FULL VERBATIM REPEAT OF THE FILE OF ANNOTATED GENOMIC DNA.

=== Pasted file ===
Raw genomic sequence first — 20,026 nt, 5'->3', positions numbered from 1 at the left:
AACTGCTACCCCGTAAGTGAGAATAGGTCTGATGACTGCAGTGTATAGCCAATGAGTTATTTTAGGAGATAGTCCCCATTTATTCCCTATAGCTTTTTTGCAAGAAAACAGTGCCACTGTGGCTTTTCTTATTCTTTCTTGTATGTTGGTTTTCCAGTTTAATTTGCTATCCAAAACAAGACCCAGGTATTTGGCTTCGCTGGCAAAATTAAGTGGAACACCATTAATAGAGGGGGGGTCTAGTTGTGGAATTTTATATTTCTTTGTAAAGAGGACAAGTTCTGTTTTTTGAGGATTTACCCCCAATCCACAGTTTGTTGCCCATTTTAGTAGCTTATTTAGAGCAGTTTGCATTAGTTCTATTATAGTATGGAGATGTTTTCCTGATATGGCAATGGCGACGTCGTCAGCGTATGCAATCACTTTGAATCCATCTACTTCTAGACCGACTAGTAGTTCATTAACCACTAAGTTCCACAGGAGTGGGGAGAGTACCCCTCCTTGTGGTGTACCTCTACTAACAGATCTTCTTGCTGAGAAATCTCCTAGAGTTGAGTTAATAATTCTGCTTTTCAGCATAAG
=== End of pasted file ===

Raw genomic sequence first — 20,026 nt, 5'->3', positions numbered from 1 at the left:
AACTGCTACCCCGTAAGTGAGAATAGGTCTGATGACTGCAGTGTATAGCCAATGAGTTATTTTAGGAGATAGTCCCCATTTATTCCCTATAGCTTTTTTGCAAGAAAACAGTGCCACTGTGGCTTTTCTTATTCTTTCTTGTATGTTGGTTTTCCAGTTTAATTTGCTATCCAAAACAAGACCCAGGTATTTGGCTTCGCTGGCAAAATTAAGTGGAACACCATTAATAGAGGGGGGGTCTAGTTGTGGAATTTTATATTTCTTTGTAAAGAGGACAAGTTCTGTTTTTTGAGGATTTACCCCCAATCCACAGTTTGTTGCCCATTTTAGTAGCTTATTTAGAGCAGTTTGCATTAGTTCTATTATAGTATGGAGATGTTTTCCTGATATGGCAATGGCGACGTCGTCAGCGTATGCAATCACTTTGAATCCATCTACTTCTAGACCGACTAGTAGTTCATTAACCACTAAGTTCCACAGGAGTGGGGAGAGTACCCCTCCTTGTGGTGTACCTCTACTAACAGATCTTCTTGCTGAGAAATCTCCTAGAGTTGAGTTAATAATTCTGCTTTTCAGCATAAG